Ms Leeds describes Rose Pender, the widow of Paul, as the true hero in this story. It was Rose who made the very difficult decision to allow her husband’s brain to be used for research. Paul Pender’s brain was the first to be studied. If not for the actions of this very courageous woman research into CTE may have been delayed for years.
The Brain Of A Boxer is a very interesting and important film. For those who love boxing there is much to enjoy. The archival footage is just amazing. Hearing the voice of Paul Pender as he talks about the dark side of boxing is eye opening. Also, for those of us who have loved boxing all of our lives, it forces us to confront some very difficult realities. Is the pleasure we get from watching athletes inflict head injuries on each other really something we should accept? Is it time to rethink how we view contact sports? And just maybe we should ask ourselves, would we allow our sons and daughters to take part in sports that can cause such serious damage to their brains? If the answer is no, than we have to deal with the question of allowing others to do so.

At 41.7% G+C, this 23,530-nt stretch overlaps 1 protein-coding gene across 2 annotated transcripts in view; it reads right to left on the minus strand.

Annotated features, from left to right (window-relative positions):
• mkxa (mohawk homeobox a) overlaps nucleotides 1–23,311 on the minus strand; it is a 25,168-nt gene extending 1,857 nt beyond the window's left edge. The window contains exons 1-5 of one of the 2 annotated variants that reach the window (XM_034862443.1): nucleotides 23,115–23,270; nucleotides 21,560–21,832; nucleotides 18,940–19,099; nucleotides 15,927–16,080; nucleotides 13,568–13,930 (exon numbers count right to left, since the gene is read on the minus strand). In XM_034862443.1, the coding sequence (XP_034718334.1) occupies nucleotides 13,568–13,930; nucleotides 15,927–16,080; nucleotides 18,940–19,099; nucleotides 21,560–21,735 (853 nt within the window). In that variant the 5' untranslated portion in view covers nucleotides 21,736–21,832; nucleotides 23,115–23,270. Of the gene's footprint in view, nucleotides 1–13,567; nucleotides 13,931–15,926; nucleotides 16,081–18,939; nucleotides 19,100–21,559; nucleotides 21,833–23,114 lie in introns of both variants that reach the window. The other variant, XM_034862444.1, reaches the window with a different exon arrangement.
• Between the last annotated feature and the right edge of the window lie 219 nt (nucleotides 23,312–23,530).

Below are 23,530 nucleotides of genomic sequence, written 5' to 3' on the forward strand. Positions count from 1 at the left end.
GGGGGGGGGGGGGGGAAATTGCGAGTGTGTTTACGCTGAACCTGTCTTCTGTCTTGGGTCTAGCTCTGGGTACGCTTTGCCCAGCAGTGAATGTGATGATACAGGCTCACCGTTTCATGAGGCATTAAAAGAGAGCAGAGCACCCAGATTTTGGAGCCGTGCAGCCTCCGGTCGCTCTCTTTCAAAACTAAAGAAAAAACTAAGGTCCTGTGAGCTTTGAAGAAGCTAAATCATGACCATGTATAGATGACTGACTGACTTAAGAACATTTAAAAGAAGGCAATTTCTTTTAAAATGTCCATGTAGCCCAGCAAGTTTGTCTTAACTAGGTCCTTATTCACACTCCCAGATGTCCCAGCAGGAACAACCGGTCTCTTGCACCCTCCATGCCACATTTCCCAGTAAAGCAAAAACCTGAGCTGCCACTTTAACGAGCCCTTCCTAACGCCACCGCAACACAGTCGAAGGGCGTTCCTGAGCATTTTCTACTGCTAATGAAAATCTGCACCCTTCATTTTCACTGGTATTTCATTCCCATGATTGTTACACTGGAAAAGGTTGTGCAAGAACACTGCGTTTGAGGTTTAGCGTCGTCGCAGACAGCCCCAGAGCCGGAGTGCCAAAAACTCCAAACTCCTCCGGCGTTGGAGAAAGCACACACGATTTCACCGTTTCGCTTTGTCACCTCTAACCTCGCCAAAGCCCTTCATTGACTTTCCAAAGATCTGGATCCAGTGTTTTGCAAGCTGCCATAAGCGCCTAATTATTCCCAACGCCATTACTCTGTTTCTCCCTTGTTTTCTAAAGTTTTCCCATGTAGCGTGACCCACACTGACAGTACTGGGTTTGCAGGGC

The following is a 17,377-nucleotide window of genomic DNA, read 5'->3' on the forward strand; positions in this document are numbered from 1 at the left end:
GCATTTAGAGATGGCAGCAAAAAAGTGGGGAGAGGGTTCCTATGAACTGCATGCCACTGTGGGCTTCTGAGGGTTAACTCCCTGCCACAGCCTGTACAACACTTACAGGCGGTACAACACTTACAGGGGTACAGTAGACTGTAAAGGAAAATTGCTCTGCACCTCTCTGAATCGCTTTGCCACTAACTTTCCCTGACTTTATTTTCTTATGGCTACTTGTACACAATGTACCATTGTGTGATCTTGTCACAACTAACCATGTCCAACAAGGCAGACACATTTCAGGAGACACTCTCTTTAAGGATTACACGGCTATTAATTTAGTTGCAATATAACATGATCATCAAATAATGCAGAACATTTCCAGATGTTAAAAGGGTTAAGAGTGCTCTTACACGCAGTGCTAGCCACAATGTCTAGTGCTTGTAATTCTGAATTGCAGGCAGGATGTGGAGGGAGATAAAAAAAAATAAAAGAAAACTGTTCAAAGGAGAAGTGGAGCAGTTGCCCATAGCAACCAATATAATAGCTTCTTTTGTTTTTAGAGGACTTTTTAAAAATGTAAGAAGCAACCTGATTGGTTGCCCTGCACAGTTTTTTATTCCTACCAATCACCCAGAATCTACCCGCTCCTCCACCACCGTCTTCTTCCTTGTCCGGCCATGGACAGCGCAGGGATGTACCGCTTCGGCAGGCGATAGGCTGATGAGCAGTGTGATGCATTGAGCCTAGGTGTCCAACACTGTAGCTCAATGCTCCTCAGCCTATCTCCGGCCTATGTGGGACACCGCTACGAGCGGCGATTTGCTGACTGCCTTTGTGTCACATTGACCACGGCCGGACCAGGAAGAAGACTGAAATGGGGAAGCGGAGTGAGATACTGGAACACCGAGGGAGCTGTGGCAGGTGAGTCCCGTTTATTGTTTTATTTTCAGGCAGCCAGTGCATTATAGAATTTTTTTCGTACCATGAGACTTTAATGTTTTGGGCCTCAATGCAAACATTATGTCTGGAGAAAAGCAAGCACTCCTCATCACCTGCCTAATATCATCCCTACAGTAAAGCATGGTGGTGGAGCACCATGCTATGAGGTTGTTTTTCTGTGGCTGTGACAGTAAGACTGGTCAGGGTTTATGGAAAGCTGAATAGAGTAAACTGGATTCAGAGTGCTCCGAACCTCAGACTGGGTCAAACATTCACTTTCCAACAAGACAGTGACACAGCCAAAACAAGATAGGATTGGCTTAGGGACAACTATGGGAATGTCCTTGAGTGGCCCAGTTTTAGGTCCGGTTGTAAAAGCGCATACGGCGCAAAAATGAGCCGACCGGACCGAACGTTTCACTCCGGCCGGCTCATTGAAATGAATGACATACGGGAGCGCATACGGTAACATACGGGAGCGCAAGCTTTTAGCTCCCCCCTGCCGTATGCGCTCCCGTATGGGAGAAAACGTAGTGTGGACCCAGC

The Brain Of A Boxer is an important contribution to the discussion surrounding these issues. It is an excellent film, well crafted and fascinating to watch.
Richard Johnson, the curator of the Sports Museum in Boston, best described it. I believe he was quoting Paul Pender when he said “It is a full day if you have laughed and cried.” This documentary will make you do both.
Many thanks to Felice Leeds for making this film. I urge everyone to see it now that they have the chance. It will make you laugh and cry. And I hope it will make you think about the price so many athletes pay for entertaining us.
The Brain Of a Boxer
Directed By Felice Leeds
Available at iTunes, Amazon, and Google Play
For more information go to: